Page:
Google has two major operating systems, and one experimental one still coming, and that doesn’t seem to be changing any time soon. Instead of the “one OS to rule them all” approach, Google is instead using a strategy that tries to seamlessly bridge the divide between Chrome OS and Android. The latest step in that regard seems to be a project called “OneChrome” that will let the two platforms share pieces of data, including Wi-Fi passwords, clipboard, and even phone numbers.
One reason Google may not be so keen on merging the two platforms completely is that each is better than the other at doing one thing. Android, for example, is better at making calls while Chrome OS is better at productive work. That doesn’t mean, however, that they can’t benefit from each other.
OneChrome is attempting to be that bridge that connects the two. According to the source code change spotted by Chrome Story, the project has quite a number of features planned. One, for example, would allow for easily making a call, via an Android phone, for a number that was found on the Chrome OS device. It’s still unknown whether this means placing the call directly on the phone or having an interface in Chrome OS that lets you do that on the Chromebook itself.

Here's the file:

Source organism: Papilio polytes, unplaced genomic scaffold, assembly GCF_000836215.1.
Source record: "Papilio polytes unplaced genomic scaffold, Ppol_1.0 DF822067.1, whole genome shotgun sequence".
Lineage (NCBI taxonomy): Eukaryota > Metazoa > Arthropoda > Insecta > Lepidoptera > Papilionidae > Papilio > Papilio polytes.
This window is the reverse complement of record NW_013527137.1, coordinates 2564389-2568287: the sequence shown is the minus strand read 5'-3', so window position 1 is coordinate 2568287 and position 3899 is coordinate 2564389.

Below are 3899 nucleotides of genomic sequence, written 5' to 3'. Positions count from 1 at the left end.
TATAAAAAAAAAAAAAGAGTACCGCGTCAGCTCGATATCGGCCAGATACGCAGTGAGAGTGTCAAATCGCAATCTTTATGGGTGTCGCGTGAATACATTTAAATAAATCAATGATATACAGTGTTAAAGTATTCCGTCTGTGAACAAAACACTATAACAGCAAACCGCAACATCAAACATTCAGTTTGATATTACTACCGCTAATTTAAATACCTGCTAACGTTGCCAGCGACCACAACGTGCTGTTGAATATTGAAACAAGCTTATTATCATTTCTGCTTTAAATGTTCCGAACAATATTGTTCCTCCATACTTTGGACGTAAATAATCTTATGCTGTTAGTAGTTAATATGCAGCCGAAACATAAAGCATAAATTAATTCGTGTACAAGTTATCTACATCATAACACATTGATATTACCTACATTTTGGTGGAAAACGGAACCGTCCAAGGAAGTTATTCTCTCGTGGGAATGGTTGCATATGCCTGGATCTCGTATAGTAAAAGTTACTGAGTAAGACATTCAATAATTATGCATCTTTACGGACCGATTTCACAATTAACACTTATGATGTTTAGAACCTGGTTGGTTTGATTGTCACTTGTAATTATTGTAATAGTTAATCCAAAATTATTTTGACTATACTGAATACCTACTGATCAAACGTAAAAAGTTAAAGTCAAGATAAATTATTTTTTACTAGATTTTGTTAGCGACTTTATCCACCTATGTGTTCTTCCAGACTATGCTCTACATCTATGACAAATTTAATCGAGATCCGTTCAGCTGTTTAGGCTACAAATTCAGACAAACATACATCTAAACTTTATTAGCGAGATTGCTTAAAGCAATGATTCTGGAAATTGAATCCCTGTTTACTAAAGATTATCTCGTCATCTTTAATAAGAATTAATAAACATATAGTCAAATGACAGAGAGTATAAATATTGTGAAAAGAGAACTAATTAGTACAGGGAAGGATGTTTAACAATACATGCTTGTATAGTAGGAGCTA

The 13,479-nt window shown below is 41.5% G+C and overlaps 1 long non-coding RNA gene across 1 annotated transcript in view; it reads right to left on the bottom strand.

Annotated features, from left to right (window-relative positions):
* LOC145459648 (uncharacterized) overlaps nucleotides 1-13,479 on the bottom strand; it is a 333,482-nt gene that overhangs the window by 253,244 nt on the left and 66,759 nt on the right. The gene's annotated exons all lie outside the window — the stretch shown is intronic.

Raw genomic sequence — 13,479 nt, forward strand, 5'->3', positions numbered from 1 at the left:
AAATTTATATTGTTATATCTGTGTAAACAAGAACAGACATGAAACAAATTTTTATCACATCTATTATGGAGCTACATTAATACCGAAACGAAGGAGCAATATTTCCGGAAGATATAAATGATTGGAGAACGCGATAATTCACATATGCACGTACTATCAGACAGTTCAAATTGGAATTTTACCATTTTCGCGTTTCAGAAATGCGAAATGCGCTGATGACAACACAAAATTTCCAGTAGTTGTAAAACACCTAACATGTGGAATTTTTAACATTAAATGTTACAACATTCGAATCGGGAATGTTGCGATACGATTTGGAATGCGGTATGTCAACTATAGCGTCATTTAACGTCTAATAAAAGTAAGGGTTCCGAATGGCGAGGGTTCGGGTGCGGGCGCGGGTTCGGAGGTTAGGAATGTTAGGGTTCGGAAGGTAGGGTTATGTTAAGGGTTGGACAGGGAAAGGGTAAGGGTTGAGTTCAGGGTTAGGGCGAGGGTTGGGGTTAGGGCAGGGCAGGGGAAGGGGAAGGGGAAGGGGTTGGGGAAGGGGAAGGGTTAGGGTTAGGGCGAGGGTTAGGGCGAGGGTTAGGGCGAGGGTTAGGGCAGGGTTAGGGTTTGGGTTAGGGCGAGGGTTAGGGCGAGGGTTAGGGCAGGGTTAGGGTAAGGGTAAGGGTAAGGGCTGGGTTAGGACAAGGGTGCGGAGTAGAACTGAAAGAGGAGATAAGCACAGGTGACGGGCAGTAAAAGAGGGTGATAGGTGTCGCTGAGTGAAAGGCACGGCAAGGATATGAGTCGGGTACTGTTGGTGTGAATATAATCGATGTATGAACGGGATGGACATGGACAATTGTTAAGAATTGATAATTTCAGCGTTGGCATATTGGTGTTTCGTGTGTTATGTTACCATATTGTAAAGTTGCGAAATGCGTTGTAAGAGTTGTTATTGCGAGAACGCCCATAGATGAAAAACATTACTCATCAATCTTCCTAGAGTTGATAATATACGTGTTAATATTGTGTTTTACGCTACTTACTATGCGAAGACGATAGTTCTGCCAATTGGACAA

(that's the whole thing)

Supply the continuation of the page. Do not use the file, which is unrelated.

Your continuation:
There’s also clipboard sharing, which is probably the most common use case of data sharing between two devices. There’s also Wi-Fi password sharing so you won’t have to fill in the password once for each device.
The communication between devices is promised to be encrypted from end to end though it’s not clear whether they need to be sitting on the same network or if happens through Google’s cloud. At this point, there’s still a lot of missing pieces but it would definitely be an interesting development in Chrome OS land.